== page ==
Zibby: Yes, very clever. I don’t know why I even remember this now that we’re talking about it. When I was seven, eight years old, I had this same realization, that God made the world perfect. Now all we have to do is make it perfect for ourselves. I remember my mom was like, “That’s amazing.” We took this big cardboard from one of my dad’s dry clean shirts or something. She wrote it out big in bubble letters for me. Then we framed it. It’s true. It’s like, okay, here’s what you have. Make what you will of this. That sounds so simplistic, and yet maybe that’s it. I don’t know.

Mitch: What happened to that thing? You still have it?

Zibby: I literally have not thought about that in thirty years or something. I’m going to call my mom.

Mitch: Probably, in the garage somewhere.

Zibby: It’s definitely not in a garage. It’s definitely gone, but I did have it for a long time. Wrestling with these questions in any format, on a boat, reading a book, this is the stuff that makes life really meaningful. What are we doing? Essentially, it comes down to the basics. What are we doing here? Why are we doing it? What is the point of all this?

Mitch: I think most of my books wrestle with that question in some way, shape, or form ever since Tuesdays with Morrie. Five People You Meet in Heaven‘s that way. For One More Day is that way. They’re the questions that we wrestle with but in story form. I like reading books that when I’m done, not only have I been entertained by it, but I think about it. I think about the issues that were raised by the book or the lessons that might be taught by the book. Those were always books that I gravitated towards. I don’t find myself that interested in stories about characters who just are contemplating their angst. It doesn’t go anywhere. It doesn’t inspire you at the end. They might be beautifully written. I acknowledge that they’re beautifully written. There are many people who love books like that, which is great and fine. Everybody picks their thing. My personal preference is always to come out a little uplifted by a book and thinking about something. I aspire to write books like that myself. Whether I succeed or not is up to the reader, but that’s the direction I try to go in. That’s what I tried to do with The Stranger in the Lifeboat.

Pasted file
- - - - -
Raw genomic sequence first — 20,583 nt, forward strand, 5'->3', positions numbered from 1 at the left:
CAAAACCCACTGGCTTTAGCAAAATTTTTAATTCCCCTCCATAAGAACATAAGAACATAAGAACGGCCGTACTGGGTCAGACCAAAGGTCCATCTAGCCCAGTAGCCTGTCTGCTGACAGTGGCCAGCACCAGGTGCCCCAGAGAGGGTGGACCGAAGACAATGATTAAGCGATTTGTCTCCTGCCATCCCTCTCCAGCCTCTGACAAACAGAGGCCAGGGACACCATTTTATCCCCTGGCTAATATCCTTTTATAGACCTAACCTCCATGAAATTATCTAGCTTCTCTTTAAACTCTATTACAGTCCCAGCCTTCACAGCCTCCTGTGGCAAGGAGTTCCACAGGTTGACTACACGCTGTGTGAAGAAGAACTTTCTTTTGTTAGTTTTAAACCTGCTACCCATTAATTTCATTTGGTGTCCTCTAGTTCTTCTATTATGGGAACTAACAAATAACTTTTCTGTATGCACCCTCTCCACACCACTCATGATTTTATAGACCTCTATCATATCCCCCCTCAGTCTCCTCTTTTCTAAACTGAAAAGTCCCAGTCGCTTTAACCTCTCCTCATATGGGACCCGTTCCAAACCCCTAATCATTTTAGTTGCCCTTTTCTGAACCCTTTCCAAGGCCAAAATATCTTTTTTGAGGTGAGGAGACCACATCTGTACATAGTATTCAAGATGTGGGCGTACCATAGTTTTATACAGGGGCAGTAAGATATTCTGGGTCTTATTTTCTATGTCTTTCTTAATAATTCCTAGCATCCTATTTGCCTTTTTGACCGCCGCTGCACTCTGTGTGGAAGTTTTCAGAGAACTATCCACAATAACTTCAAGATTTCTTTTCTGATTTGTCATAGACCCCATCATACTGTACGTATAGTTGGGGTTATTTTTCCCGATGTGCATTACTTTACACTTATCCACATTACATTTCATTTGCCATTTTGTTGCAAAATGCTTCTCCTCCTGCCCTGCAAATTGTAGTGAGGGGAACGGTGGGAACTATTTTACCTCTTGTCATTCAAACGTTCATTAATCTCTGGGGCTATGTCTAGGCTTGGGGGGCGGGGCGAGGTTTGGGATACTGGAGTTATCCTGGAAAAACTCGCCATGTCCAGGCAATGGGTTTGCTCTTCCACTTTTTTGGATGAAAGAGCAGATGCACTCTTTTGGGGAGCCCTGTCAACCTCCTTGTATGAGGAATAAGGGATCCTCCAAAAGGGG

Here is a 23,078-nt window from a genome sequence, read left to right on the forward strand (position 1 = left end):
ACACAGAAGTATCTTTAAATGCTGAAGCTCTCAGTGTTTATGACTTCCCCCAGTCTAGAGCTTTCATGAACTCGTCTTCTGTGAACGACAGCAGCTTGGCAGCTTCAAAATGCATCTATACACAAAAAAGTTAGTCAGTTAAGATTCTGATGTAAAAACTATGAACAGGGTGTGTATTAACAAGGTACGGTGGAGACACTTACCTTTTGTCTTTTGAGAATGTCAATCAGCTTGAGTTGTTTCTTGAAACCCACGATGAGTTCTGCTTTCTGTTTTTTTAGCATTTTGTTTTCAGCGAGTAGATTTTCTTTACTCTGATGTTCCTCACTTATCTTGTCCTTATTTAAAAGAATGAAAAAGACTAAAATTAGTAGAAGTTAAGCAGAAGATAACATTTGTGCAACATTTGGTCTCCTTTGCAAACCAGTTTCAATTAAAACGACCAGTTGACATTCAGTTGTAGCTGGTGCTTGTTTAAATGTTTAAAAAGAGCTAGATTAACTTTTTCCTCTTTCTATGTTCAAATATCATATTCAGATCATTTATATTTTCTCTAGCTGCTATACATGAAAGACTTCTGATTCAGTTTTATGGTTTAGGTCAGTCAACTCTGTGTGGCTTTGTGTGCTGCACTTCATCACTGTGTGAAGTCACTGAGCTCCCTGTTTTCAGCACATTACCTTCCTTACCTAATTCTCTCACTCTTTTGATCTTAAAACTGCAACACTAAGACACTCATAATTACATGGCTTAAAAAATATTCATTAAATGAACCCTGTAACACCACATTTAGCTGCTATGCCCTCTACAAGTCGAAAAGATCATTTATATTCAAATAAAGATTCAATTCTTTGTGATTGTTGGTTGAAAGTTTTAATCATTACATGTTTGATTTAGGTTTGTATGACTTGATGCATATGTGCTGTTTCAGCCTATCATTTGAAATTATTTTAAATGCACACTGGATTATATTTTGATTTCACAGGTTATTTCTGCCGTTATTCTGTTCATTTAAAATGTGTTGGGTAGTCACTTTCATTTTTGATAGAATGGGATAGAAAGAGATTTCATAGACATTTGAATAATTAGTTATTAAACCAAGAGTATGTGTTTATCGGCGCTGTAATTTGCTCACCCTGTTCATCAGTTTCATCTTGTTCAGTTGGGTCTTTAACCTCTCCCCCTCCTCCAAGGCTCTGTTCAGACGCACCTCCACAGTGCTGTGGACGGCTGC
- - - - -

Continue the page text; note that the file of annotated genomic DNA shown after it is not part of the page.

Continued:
Zibby: Is there one you read lately that fits the bill, aside from all your books, when you’re like, oh, this is a classic example?

Mitch: The one I always go back to is Gilead by Marilynne Robinson, which is a story about an old pastor who is writing a farewell letter to his very young son because he married a woman who was much younger and had a boy. He just goes through his life. It’s the story of his life and story of the things that he had. There are so many underline-able passages that are true about life that I find myself remembering and saying, yes, that was true. That was such a true sentence. It doesn’t just apply to the book. It applies to life. I could read that book ten times over and still find new stuff in it. Yet I’m sure she wasn’t writing — I don’t know. I would love to talk to her. Maybe you have.

Zibby: I haven’t, but now I should.

Mitch: I don’t think she was writing to preach. I just think that those lessons came in the course of the story. That’s what I try to do in my stories too.

Zibby: Do you believe there is something next?

Mitch: Yeah, I do, but the next question is always, what? Everybody thinks I have some kind of answer for that because I wrote a book called The Five People You Meet in Heaven. It became a popular book. Now there are people who think that I have some kind of insight into what actually goes on. I have to sometimes remind people that was a work of fiction. I didn’t go do some research, go to heaven, come back, and say, okay, this is what it’s . Honestly, the reason why isn’t so much that I have proof of it. Although, I do have the story that my uncle told me which inspired The Five People You Meet in Heaven. Eddie, in that book — it’s a long time ago, if anybody remembers it. They made a movie out of it. He’s this grizzled old war veteran. That was based on my Uncle Eddie who was exactly that age, was grizzled, fought in World War II, all that stuff, but had a near-death experience where he died for a couple seconds on an operating table while they were trying to revive him of a heart issue. Years later, he said that he remembered lifting out of his body and floating above the bed and seeing all the people working on him. Then he said he saw all of his dead relatives waiting at the edge of the bed for him. Of course, as a kid, you always say, “What’d you do, Uncle Ed? What’d you do?” He was a crusty old guy. He said, “What’d I do? I told them, get the hell out of here, I’m not ready for yet.” Apparently, he scared them right back to heaven, went back into his body. Then he lived another ten or fifteen years.